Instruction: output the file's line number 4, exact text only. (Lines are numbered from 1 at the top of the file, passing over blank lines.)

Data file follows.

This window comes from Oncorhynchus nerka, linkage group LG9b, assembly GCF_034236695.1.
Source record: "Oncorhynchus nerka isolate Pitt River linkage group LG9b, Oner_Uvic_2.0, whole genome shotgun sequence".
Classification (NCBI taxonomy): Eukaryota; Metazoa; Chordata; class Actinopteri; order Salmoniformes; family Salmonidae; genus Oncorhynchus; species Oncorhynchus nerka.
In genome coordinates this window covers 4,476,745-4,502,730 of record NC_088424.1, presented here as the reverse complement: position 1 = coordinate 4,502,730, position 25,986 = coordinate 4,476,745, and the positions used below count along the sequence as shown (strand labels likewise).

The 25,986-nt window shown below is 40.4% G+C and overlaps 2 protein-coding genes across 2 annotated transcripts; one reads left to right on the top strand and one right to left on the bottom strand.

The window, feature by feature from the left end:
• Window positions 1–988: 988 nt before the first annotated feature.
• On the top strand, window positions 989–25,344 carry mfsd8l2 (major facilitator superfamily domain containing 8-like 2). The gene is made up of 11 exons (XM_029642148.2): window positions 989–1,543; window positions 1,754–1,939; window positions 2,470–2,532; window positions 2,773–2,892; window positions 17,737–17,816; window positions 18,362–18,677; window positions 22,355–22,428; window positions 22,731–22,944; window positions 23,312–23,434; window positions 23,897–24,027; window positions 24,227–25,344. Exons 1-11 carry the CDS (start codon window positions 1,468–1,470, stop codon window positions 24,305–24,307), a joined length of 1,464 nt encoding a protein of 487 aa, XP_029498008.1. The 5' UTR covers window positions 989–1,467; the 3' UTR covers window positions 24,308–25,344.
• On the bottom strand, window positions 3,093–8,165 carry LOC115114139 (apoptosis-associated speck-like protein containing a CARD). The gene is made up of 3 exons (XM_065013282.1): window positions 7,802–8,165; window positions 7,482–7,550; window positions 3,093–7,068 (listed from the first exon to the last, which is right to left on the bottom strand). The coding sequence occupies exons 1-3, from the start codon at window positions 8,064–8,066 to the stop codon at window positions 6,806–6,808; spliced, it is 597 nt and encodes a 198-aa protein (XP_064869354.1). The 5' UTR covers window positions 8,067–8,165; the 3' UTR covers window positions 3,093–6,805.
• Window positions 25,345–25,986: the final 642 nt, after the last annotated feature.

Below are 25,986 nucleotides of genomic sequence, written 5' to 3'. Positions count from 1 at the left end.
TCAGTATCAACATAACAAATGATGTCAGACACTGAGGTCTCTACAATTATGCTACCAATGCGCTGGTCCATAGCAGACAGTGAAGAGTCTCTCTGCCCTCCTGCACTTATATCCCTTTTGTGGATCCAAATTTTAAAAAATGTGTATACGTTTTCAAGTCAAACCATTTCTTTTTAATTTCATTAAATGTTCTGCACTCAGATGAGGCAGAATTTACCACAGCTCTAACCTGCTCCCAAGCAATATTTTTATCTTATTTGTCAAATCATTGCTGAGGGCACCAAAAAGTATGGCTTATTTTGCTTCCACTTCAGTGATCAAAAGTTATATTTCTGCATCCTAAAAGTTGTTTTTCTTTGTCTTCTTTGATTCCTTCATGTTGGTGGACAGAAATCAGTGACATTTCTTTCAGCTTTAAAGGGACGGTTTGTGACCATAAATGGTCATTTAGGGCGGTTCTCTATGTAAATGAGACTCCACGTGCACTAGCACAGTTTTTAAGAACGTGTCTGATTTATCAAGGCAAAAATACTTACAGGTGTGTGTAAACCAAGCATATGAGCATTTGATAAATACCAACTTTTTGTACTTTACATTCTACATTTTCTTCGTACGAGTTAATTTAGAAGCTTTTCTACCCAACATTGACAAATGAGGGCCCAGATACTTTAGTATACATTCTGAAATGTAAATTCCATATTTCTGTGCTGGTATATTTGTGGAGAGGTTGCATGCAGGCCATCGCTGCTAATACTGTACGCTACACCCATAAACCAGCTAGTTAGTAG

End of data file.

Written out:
In genome coordinates this window covers 4,476,745-4,502,730 of record NC_088424.1, presented here as the reverse complement: position 1 = coordinate 4,502,730, position 25,986 = coordinate 4,476,745, and the positions used below count along the sequence as shown (strand labels likewise).